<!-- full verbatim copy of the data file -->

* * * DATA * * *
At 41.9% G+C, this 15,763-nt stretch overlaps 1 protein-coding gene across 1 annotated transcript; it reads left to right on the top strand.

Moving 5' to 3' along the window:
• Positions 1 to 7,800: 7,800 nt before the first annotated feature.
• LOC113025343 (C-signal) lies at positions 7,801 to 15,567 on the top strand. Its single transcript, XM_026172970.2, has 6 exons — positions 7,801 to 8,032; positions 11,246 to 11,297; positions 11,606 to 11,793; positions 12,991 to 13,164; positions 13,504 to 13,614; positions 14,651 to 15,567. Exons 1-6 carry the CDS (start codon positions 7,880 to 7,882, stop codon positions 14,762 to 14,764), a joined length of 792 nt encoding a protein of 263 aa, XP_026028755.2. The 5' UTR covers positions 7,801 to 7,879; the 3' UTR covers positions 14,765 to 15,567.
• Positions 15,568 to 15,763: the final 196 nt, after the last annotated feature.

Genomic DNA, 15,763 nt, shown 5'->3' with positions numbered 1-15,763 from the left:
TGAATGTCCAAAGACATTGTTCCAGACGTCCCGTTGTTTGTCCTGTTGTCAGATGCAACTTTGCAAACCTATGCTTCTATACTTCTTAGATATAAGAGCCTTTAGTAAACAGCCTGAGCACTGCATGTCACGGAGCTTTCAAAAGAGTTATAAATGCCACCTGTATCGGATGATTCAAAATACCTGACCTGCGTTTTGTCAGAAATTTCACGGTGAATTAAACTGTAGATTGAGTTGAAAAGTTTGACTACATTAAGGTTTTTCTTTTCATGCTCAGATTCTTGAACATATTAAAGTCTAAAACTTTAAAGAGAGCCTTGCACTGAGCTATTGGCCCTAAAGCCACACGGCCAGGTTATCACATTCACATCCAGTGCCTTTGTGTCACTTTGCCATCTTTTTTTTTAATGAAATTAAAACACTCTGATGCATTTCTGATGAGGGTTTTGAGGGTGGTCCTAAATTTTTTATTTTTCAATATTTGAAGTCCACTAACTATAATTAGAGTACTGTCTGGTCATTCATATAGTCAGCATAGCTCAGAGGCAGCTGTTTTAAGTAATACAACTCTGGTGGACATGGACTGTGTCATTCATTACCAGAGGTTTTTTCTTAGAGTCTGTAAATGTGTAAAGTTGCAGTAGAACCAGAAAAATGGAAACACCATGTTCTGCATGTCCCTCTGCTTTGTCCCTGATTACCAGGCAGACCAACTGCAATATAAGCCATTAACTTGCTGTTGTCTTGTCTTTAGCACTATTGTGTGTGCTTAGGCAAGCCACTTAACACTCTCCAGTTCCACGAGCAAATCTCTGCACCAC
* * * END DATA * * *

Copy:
At 41.9% G+C, this 15,763-nt stretch overlaps 1 protein-coding gene across 1 annotated transcript; it reads left to right on the top strand.

Moving 5' to 3' along the window:
• Positions 1 to 7,800: 7,800 nt before the first annotated feature.
• LOC113025343 (C-signal) lies at positions 7,801 to 15,567 on the top strand. Its single transcript, XM_026172970.2, has 6 exons — positions 7,801 to 8,032; positions 11,246 to 11,297; positions 11,606 to 11,793; positions 12,991 to 13,164; positions 13,504 to 13,614; positions 14,651 to 15,567. Exons 1-6 carry the CDS (start codon positions 7,880 to 7,882, stop codon positions 14,762 to 14,764), a joined length of 792 nt encoding a protein of 263 aa, XP_026028755.2. The 5' UTR covers positions 7,801 to 7,879; the 3' UTR covers positions 14,765 to 15,567.
• Positions 15,568 to 15,763: the final 196 nt, after the last annotated feature.

Genomic DNA, 15,763 nt, shown 5'->3' with positions numbered 1-15,763 from the left:
TGAATGTCCAAAGACATTGTTCCAGACGTCCCGTTGTTTGTCCTGTTGTCAGATGCAACTTTGCAAACCTATGCTTCTATACTTCTTAGATATAAGAGCCTTTAGTAAACAGCCTGAGCACTGCATGTCACGGAGCTTTCAAAAGAGTTATAAATGCCACCTGTATCGGATGATTCAAAATACCTGACCTGCGTTTTGTCAGAAATTTCACGGTGAATTAAACTGTAGATTGAGTTGAAAAGTTTGACTACATTAAGGTTTTTCTTTTCATGCTCAGATTCTTGAACATATTAAAGTCTAAAACTTTAAAGAGAGCCTTGCACTGAGCTATTGGCCCTAAAGCCACACGGCCAGGTTATCACATTCACATCCAGTGCCTTTGTGTCACTTTGCCATCTTTTTTTTTAATGAAATTAAAACACTCTGATGCATTTCTGATGAGGGTTTTGAGGGTGGTCCTAAATTTTTTATTTTTCAATATTTGAAGTCCACTAACTATAATTAGAGTACTGTCTGGTCATTCATATAGTCAGCATAGCTCAGAGGCAGCTGTTTTAAGTAATACAACTCTGGTGGACATGGACTGTGTCATTCATTACCAGAGGTTTTTTCTTAGAGTCTGTAAATGTGTAAAGTTGCAGTAGAACCAGAAAAATGGAAACACCATGTTCTGCATGTCCCTCTGCTTTGTCCCTGATTACCAGGCAGACCAACTGCAATATAAGCCATTAACTTGCTGTTGTCTTGTCTTTAGCACTATTGTGTGTGCTTAGGCAAGCCACTTAACACTCTCCAGTTCCACGAGCAAATCTCTGCACCAC